We must place a value and emphasis on the
customer, take measurements and measure inputs,
not just outputs
16
Customer Satisfaction?
Do you have dissatisfied customers?
  • Historically 1 in 25 unsatisfied customers
    express their dissatisfaction
  • 1 unsatisfied customer typically tells 7-16
    others.
  • It cost about five times more to attract a new
    customer as it does to keep an old one.

17
Six Sigma Companies
Produce vastly superior, reliable, and
customer-satisfying products… Faster, better,
cheaper, and more efficiently than their
competitors… While translating higher quality for
their customers into lower costs for themselves .
18
Roles and responsibilities in Six Sigma Management
  • Senior Executive
  • Provides the impetus, direction alignment
    necessary for Six Sigma ultimate success. Senior
    Executive should
  • Study Six Sigma management
  • Link companys objectives to Six Sigma projects
  • Champion Six Sigma projects
  • Constantly review Six Sigma projects progress
  • Executive Committee Member
  • They are the top management of an organization.
    Executive Committee Members should
  • Deploy Six Sigma throughout the organization
  • Prioritize and manage Six Sigma portfolio
  • Assign champion, BB and GB to Six Sigma projects
  • Remove barriers to Six Sigma management
  • Provide resources for Six Sigma management

19
Roles and responsibilities in Six Sigma Management
  • Champion
  • Take a very active sponsorship and leadership
    role in conducting and implementing Six Sigma
    projects. Champions should
  • Identify the project on the organizational
    dashboard
  • Provide an ongoing communication link between the
    project team and Executive committee
  • Keep the team focused on the project by providing
    direction and guidance
  • Assure that Six Sigma methods and tools are being
    used in the project
  • Master Black Belt
  • Takes a leadership role as keeper of the Six
    Sigma process and advisor to executives or
    business unit managers. Master Black Belt should
  • Counsel senior executives and business unit
    managers on Six Sigma management
  • Continually improve and innovate the
    organizations Six Sigma process
  • Apply Six Sigma across across both operations and
    transactions-based process
  • Mentor Green Belts and Black Belts

20
Roles and responsibilities in Six Sigma Management
  • Black Belt
  • Is a full time change agent and improvement
    leader. Black Belts should have the following
    characteristics
  • Technical and managerial process
    improvement/innovation skills
  • Understand the psychology of individuals and
    teams
  • Not intimidated by upper management
  • Has a customer focus
  • The responsibilities of a Black Belt include
  • Communicate with the champion and process owner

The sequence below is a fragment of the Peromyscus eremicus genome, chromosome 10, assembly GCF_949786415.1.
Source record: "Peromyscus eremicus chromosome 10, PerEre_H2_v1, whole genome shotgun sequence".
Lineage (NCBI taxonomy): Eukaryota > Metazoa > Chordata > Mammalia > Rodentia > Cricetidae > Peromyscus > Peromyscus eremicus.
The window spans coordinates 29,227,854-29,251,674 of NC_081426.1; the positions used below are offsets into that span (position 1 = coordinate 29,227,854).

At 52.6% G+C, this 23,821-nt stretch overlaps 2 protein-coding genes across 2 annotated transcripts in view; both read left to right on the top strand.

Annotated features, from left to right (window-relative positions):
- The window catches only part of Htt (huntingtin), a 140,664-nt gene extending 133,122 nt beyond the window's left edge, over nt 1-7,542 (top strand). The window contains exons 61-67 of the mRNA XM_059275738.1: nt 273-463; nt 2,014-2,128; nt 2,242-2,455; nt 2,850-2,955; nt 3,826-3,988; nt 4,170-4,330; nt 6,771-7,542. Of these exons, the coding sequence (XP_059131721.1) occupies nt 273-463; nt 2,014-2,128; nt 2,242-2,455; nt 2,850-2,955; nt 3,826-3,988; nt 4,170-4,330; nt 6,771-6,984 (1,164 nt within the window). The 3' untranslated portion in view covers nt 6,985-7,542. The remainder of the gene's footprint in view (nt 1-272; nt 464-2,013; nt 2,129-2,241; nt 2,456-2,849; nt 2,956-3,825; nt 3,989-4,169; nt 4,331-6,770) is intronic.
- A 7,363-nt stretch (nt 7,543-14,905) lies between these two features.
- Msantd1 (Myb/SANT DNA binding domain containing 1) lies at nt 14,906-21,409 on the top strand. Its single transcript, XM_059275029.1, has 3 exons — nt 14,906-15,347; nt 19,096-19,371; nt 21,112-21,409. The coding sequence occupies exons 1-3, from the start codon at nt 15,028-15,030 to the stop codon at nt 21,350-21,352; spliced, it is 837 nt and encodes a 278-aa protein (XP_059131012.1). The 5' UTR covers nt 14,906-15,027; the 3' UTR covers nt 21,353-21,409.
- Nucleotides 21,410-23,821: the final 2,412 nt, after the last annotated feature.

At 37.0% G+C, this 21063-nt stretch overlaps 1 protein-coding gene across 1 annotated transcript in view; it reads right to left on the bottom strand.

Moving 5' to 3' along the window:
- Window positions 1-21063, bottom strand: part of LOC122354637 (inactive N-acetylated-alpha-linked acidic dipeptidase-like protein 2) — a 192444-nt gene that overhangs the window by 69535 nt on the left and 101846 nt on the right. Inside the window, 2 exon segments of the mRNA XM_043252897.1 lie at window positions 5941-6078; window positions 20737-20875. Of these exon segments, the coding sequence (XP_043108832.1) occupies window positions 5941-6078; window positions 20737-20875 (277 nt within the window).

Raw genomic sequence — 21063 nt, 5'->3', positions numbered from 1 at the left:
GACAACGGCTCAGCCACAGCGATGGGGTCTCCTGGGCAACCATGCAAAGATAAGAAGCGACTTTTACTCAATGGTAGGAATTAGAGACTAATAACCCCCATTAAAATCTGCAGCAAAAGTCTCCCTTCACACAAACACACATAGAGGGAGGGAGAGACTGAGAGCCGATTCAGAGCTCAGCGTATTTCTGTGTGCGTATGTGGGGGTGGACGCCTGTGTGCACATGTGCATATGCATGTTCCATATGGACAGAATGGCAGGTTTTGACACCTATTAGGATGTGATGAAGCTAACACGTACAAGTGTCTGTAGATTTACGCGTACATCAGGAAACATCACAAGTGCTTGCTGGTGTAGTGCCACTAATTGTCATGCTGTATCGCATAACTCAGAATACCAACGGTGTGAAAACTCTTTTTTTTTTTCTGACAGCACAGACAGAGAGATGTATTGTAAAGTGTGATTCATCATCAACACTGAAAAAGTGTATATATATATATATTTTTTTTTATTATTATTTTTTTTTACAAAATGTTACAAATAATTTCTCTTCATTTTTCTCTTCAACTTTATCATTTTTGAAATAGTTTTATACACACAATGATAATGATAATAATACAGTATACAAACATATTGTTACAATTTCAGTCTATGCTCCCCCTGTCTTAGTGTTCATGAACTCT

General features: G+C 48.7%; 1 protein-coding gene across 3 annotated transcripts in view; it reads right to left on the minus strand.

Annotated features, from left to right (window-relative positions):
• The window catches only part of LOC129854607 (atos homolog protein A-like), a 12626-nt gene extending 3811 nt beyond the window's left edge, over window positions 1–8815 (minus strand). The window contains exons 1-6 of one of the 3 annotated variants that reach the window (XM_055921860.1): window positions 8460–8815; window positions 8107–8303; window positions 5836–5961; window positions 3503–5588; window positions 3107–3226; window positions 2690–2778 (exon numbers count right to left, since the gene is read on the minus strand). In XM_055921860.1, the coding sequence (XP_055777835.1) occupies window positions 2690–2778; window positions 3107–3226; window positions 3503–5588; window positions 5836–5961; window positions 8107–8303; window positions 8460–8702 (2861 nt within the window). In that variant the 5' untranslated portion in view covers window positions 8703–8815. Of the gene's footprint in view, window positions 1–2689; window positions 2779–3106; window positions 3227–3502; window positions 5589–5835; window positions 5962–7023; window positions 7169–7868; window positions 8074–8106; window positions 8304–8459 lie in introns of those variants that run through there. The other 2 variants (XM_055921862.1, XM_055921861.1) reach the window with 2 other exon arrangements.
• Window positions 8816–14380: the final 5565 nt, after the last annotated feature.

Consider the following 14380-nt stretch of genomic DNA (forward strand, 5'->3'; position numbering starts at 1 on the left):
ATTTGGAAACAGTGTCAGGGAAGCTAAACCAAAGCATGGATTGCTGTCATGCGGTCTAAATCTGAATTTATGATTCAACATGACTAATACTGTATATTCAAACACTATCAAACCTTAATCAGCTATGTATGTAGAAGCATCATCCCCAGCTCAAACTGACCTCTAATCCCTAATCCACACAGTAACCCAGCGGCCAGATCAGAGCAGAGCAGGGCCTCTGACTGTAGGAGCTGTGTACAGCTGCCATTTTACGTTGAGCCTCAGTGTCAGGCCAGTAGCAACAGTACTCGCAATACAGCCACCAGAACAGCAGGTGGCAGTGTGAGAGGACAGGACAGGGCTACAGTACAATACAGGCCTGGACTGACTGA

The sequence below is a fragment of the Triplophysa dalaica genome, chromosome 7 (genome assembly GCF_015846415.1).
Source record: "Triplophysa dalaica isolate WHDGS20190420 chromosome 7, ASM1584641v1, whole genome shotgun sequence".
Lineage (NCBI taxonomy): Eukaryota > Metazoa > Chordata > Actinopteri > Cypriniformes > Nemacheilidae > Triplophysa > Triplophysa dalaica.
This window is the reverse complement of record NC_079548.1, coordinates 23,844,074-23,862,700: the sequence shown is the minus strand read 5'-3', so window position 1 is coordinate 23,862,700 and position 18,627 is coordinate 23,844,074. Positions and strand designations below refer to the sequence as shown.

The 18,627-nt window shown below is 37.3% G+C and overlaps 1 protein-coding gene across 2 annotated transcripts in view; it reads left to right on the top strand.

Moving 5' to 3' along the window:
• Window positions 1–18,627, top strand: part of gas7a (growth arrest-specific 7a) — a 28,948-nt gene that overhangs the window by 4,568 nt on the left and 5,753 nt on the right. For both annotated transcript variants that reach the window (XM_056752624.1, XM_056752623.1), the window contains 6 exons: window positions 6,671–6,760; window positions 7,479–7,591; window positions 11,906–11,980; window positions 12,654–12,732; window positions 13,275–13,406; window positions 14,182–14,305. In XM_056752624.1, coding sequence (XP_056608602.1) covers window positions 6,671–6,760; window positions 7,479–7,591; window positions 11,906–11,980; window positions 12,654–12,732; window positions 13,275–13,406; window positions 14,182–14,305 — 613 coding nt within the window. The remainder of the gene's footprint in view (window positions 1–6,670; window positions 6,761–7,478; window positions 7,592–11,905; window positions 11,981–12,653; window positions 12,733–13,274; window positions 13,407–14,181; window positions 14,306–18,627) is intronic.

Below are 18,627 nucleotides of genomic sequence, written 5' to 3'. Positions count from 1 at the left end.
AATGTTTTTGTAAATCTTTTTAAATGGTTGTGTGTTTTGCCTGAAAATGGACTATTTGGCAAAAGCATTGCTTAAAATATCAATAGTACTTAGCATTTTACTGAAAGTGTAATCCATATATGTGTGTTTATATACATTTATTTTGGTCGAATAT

about progress of the project
  • Help team members design and analyze experiments
  • Provide training in tools and team functions to
    project team members
  • Coach Green belts leading projects limited in
    scope

21
Roles and responsibilities in Six Sigma Management
  • Green Belt
  • Is an individual who works on projects part time,
    either as a team member for complex projects or
    as a project leader for simpler projects. Green
    Belts have the following responsibilities
  • Define review project objective with projects
    champion
  • Facilitate the team through all phases of the
    project
  • Analyze data through all phases of the project
  • Train team members in the use of Six Sigma tools
    and methods through all phases of the project
  • Process Owner
  • Is the manager of a process. The process owner
    should be identified and involved in all Six
    Sigma projects relating to the process owner
    area. A process owner has the following
    responsibilities
  • Empower employees to follow and improve best
    practice methods
  • Accept and manage the improved process after
    completion of the Six Sigma project
  • Understand how the process works, the capability
    of the process, and the relationship of the
    process to other processes in the organization

22
Technical terminology of Six Sigma Management
  • Critical-To-Quality (CTQ) Is a measure of what
    is important to a customer.
  • Defect Is a nonconformance on one of many
    possible quality characteristics of a unit that
    causes customer dissatisfaction
  • Defects per Million opportunities (DPMO) A
    quality metric often used in the Six Sigma
    process. It is calculated by the number of
    defects observed divided by the number of
    opportunities for defects compared to 1 million
    units.
  • Yield Is the proportion of units within
    specification divided by the total number of
    units.
  • Rolled Throughput Yield (RTY) Is the product of
    the yields from each step in a process.

23
Six Sigma Methodology (DMAIC)
24
Six Sigma Methodology (DMAIC)
25
Six Sigma Macro Model (Dashboards)
  • A dashboard is a tool used by management to
    clarify and assign accountability for the
    critical few key objectives, key indicators,
    and project tasks needed to steer an organization
    toward its mission statement.
  • There are four basic categories of dashboard key
    objectives
  • Financial Key Objectives
  • Process Improvement Key Objectives
  • Innovation/Customer Satisfaction Key Objectives
  • Employee Growth and Development Key Objectives

26
Questions? Comments?